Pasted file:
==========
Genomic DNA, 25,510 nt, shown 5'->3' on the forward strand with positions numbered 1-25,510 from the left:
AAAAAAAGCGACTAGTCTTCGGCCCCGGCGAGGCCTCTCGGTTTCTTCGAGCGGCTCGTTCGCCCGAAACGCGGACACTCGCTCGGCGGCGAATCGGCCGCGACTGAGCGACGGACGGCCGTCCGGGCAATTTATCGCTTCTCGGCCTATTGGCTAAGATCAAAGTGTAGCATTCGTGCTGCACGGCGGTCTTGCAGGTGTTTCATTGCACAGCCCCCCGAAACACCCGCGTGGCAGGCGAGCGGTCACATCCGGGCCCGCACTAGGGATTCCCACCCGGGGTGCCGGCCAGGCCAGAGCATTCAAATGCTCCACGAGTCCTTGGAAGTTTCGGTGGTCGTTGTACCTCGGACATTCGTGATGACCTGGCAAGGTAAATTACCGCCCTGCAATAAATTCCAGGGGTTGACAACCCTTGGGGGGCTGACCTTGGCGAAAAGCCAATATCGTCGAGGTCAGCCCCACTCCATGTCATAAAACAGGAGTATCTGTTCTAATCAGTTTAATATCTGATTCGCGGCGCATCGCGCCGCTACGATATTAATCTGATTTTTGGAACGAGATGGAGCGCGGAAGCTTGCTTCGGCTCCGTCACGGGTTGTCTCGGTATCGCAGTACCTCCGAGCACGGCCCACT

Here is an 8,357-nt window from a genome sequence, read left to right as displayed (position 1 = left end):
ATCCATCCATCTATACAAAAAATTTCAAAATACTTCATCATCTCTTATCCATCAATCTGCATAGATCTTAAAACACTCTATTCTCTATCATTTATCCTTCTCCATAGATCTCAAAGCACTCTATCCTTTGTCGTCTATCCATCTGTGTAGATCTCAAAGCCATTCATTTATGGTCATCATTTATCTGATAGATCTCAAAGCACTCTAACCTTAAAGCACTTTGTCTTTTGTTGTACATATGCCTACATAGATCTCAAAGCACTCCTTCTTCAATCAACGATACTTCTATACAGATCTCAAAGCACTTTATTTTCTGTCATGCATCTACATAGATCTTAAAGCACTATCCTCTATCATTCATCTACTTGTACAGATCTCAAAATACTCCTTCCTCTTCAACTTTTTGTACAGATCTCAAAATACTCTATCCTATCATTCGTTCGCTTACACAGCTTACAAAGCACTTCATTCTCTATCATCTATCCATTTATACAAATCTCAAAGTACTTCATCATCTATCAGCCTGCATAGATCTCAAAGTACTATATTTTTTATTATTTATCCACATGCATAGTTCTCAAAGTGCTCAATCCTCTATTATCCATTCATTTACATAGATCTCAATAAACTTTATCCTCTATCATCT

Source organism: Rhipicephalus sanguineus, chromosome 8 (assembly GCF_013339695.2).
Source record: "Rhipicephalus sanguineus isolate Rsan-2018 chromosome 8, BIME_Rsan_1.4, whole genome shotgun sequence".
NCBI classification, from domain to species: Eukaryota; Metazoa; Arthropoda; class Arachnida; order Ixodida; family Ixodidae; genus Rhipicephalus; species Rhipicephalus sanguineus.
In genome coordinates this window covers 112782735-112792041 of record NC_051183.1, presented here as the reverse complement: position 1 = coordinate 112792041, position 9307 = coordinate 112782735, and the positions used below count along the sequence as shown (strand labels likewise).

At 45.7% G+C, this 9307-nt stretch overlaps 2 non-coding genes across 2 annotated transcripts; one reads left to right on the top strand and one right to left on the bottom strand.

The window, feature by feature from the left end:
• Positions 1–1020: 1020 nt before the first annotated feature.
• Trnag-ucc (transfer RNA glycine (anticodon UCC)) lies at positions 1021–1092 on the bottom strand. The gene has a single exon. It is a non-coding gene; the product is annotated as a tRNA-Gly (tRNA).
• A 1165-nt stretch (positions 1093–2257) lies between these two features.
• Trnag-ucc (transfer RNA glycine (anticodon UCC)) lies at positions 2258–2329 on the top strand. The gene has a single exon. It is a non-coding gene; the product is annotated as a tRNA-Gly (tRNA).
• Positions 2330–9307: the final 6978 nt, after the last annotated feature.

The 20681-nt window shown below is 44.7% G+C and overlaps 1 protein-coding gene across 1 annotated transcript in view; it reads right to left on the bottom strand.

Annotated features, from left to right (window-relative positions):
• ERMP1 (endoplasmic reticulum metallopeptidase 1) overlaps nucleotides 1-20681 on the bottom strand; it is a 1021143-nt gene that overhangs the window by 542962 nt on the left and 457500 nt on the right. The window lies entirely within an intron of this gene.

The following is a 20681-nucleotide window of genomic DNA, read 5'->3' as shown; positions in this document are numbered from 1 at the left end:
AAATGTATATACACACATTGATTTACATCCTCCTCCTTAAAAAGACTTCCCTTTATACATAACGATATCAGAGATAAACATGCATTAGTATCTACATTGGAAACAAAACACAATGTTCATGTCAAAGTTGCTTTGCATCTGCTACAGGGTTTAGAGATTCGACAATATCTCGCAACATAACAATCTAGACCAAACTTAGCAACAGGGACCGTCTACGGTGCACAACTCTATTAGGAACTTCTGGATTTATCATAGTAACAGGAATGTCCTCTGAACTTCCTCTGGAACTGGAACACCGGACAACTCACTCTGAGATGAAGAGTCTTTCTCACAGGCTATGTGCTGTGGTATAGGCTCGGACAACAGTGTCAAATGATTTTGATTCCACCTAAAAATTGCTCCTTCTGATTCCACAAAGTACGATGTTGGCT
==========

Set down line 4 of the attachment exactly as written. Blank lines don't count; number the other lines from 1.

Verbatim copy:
ATCCATCCATCTATACAAAAAATTTCAAAATACTTCATCATCTCTTATCCATCAATCTGCATAGATCTTAAAACACTCTATTCTCTATCATTTATCCTTCTCCATAGATCTCAAAGCACTCTATCCTTTGTCGTCTATCCATCTGTGTAGATCTCAAAGCCATTCATTTATGGTCATCATTTATCTGATAGATCTCAAAGCACTCTAACCTTAAAGCACTTTGTCTTTTGTTGTACATATGCCTACATAGATCTCAAAGCACTCCTTCTTCAATCAACGATACTTCTATACAGATCTCAAAGCACTTTATTTTCTGTCATGCATCTACATAGATCTTAAAGCACTATCCTCTATCATTCATCTACTTGTACAGATCTCAAAATACTCCTTCCTCTTCAACTTTTTGTACAGATCTCAAAATACTCTATCCTATCATTCGTTCGCTTACACAGCTTACAAAGCACTTCATTCTCTATCATCTATCCATTTATACAAATCTCAAAGTACTTCATCATCTATCAGCCTGCATAGATCTCAAAGTACTATATTTTTTATTATTTATCCACATGCATAGTTCTCAAAGTGCTCAATCCTCTATTATCCATTCATTTACATAGATCTCAATAAACTTTATCCTCTATCATCT